The region’s top cleantech startup accelerator is kicking off its 2013 class tonight, with an event at Greentown Labs in the Seaport. Cleantech Open Northeast, the regional branch of the national accelerator program, offers cleantech startups mentorship, training, and networking opportunities, along with $200,000 in cash and in kind services.

Nationwide, Cleantech Open has “supported 727 start-ups, which have gone on to raise over $800M in external capital,” according to a release. This year’s Northeast program is also expanding:

In 2013, Cleantech Open Northeast will extend regional accelerator program support for the first time into New York City, Albany, Syracuse, Rochester, Philadelphia, and Maine, in recognition of increasing entrepreneurial activity in these areas

Tonight’s launch event is a chance for the community to come together, and for potential applicants to learn more about the program. (Applications are open here.)

“From its roots in Boston, the program has expanded to support the entrepreneurial activity taking place in centers of innovation across the entire Northeast region,” said Alexandra Adler, Northeast Regional Director of Cleantech Open, in a release. “We are looking forward to extending all the benefits of the accelerator program to the entire region through our local volunteer leadership teams and planned programming in five sub-regions across the Northeast – in Boston, New York City, Upstate New York, Maine and Philadelphia.”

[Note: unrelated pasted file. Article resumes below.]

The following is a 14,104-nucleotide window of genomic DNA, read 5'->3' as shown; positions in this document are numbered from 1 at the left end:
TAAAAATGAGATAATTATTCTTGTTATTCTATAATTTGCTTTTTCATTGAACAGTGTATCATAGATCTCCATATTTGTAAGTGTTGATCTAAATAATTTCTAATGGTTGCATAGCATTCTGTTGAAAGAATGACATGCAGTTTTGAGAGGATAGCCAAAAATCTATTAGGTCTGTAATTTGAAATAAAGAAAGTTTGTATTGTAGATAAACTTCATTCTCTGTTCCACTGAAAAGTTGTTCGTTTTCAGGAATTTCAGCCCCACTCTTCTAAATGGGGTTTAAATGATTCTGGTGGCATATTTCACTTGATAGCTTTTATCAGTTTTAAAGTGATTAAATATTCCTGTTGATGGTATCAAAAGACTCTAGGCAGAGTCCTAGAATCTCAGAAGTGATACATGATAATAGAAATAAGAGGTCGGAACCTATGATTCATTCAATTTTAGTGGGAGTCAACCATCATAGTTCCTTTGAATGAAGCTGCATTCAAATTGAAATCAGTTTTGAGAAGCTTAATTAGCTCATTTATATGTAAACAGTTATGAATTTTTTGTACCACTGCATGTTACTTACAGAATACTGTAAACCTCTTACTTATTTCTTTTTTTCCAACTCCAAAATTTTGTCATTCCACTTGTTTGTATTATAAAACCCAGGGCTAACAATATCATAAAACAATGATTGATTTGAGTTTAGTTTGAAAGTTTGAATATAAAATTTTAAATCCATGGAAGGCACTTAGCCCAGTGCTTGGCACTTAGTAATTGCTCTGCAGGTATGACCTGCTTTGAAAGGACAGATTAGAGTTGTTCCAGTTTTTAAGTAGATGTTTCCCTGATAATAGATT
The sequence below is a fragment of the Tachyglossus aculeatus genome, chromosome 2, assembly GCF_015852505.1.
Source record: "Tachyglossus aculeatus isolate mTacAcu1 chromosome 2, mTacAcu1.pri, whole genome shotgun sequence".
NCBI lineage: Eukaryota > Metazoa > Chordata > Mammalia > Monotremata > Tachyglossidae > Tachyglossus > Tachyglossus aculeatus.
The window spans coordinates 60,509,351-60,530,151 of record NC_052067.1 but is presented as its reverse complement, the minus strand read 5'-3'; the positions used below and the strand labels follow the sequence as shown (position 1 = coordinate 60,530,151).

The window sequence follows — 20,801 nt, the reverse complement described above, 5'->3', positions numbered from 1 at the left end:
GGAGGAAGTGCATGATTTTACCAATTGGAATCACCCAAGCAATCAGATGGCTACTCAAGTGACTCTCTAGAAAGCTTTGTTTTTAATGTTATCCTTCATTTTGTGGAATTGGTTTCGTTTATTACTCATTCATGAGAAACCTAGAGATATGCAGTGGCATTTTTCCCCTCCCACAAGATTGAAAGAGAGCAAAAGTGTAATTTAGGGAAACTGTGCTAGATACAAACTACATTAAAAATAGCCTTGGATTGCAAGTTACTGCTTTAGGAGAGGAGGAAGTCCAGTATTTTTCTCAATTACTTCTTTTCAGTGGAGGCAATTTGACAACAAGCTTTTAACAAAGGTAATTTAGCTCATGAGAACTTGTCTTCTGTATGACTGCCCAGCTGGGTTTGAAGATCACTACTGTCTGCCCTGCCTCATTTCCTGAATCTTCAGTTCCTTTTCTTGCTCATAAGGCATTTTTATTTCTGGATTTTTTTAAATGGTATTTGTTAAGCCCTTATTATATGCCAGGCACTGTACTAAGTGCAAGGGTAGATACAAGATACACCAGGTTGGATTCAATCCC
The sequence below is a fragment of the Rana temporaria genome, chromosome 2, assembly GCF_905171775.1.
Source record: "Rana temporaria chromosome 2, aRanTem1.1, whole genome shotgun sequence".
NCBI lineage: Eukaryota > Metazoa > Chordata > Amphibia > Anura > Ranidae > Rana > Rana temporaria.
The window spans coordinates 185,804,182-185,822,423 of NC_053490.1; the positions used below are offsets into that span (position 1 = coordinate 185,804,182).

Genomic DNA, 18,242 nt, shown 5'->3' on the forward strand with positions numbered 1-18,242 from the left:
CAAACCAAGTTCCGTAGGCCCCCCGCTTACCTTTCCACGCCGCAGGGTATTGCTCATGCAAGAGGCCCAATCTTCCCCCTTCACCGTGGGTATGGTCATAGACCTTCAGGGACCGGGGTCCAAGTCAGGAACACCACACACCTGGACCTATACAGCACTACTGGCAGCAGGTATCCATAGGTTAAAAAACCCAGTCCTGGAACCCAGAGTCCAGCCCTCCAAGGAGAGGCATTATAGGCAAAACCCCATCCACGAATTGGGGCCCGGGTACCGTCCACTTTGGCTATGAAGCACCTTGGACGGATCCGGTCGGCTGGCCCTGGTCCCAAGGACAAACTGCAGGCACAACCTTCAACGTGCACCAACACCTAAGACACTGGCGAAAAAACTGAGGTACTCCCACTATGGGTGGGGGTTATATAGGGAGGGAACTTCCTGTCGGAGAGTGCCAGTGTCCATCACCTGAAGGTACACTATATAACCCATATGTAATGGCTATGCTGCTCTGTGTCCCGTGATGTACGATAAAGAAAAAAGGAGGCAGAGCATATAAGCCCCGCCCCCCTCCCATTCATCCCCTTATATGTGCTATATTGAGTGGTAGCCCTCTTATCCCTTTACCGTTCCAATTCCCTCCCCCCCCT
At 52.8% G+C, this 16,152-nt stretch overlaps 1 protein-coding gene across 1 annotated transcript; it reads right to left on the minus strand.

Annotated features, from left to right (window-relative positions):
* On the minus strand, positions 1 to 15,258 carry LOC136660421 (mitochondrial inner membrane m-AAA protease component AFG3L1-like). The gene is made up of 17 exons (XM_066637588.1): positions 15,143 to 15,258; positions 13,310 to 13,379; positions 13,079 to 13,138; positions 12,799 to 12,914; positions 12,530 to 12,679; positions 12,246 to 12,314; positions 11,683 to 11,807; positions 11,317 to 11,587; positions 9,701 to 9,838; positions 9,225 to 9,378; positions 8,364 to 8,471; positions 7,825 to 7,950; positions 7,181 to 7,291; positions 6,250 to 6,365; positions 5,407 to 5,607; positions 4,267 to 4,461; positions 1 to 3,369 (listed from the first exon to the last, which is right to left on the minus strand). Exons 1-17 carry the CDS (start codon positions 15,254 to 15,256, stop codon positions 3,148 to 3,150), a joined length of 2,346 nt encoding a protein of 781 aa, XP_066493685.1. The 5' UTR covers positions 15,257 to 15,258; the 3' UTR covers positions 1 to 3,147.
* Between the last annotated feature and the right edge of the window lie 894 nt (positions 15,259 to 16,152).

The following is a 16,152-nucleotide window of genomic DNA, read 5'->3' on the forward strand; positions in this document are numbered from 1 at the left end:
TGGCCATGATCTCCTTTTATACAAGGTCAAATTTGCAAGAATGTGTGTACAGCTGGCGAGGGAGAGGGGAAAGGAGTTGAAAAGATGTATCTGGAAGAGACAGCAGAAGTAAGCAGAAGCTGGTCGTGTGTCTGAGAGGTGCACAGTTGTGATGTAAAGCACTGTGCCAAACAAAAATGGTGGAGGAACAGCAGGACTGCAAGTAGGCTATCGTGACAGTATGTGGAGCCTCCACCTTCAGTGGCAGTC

As I wrote last year, energy and cleantech accelerators face a somewhat different set of constraints compared to web/internet accelerators like YCombinator and TechStars.* The timeframe necessary to gain traction is often longer, and the amount of capital required is typically higher. Often times seed funding comes in the form of a government grant or strategic investor, rather than a VC.

The result is that Cleantech Open, which grew out of a business plan competition, utilizes a more distributed model than the well known web accelerators. It offers bootcamps at the beginning of the program, but doesn’t house all of its companies in one space.

But the value that an accelerator can add is, if anything, more important in the cleantech space, considering the current lack of early stage capital. So it’s great to see another year of the program getting ready to start. Unless something changes, 2013 looks to be yet another difficult year for cleantech entrepreneurship. For a lucky group of startups, the guidance that Cleantech Open can provide could be the difference.

*In fairness, TechStars takes on companies from an impressively diverse array of sectors.

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